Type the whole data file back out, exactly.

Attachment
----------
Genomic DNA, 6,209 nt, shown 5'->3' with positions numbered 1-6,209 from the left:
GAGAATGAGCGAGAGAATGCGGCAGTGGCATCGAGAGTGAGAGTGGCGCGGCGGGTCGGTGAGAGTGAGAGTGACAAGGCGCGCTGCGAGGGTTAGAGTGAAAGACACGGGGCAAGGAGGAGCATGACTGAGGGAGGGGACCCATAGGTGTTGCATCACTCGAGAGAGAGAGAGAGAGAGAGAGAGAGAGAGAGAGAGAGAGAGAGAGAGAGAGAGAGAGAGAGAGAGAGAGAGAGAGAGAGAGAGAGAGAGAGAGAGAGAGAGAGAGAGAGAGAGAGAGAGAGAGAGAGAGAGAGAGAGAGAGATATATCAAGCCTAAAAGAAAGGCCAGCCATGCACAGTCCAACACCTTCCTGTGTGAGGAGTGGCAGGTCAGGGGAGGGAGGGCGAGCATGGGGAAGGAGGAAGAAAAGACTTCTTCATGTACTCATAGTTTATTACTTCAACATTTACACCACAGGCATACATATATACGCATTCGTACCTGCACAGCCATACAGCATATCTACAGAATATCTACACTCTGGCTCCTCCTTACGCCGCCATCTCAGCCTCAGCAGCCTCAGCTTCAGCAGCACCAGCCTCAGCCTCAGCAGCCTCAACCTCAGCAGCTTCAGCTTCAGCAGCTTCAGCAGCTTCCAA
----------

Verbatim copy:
Genomic DNA, 6,209 nt, shown 5'->3' with positions numbered 1-6,209 from the left:
GAGAATGAGCGAGAGAATGCGGCAGTGGCATCGAGAGTGAGAGTGGCGCGGCGGGTCGGTGAGAGTGAGAGTGACAAGGCGCGCTGCGAGGGTTAGAGTGAAAGACACGGGGCAAGGAGGAGCATGACTGAGGGAGGGGACCCATAGGTGTTGCATCACTCGAGAGAGAGAGAGAGAGAGAGAGAGAGAGAGAGAGAGAGAGAGAGAGAGAGAGAGAGAGAGAGAGAGAGAGAGAGAGAGAGAGAGAGAGAGAGAGAGAGAGAGAGAGAGAGAGAGAGAGAGAGAGAGAGAGAGAGAGAGAGAGATATATCAAGCCTAAAAGAAAGGCCAGCCATGCACAGTCCAACACCTTCCTGTGTGAGGAGTGGCAGGTCAGGGGAGGGAGGGCGAGCATGGGGAAGGAGGAAGAAAAGACTTCTTCATGTACTCATAGTTTATTACTTCAACATTTACACCACAGGCATACATATATACGCATTCGTACCTGCACAGCCATACAGCATATCTACAGAATATCTACACTCTGGCTCCTCCTTACGCCGCCATCTCAGCCTCAGCAGCCTCAGCTTCAGCAGCACCAGCCTCAGCCTCAGCAGCCTCAACCTCAGCAGCTTCAGCTTCAGCAGCTTCAGCAGCTTCCAA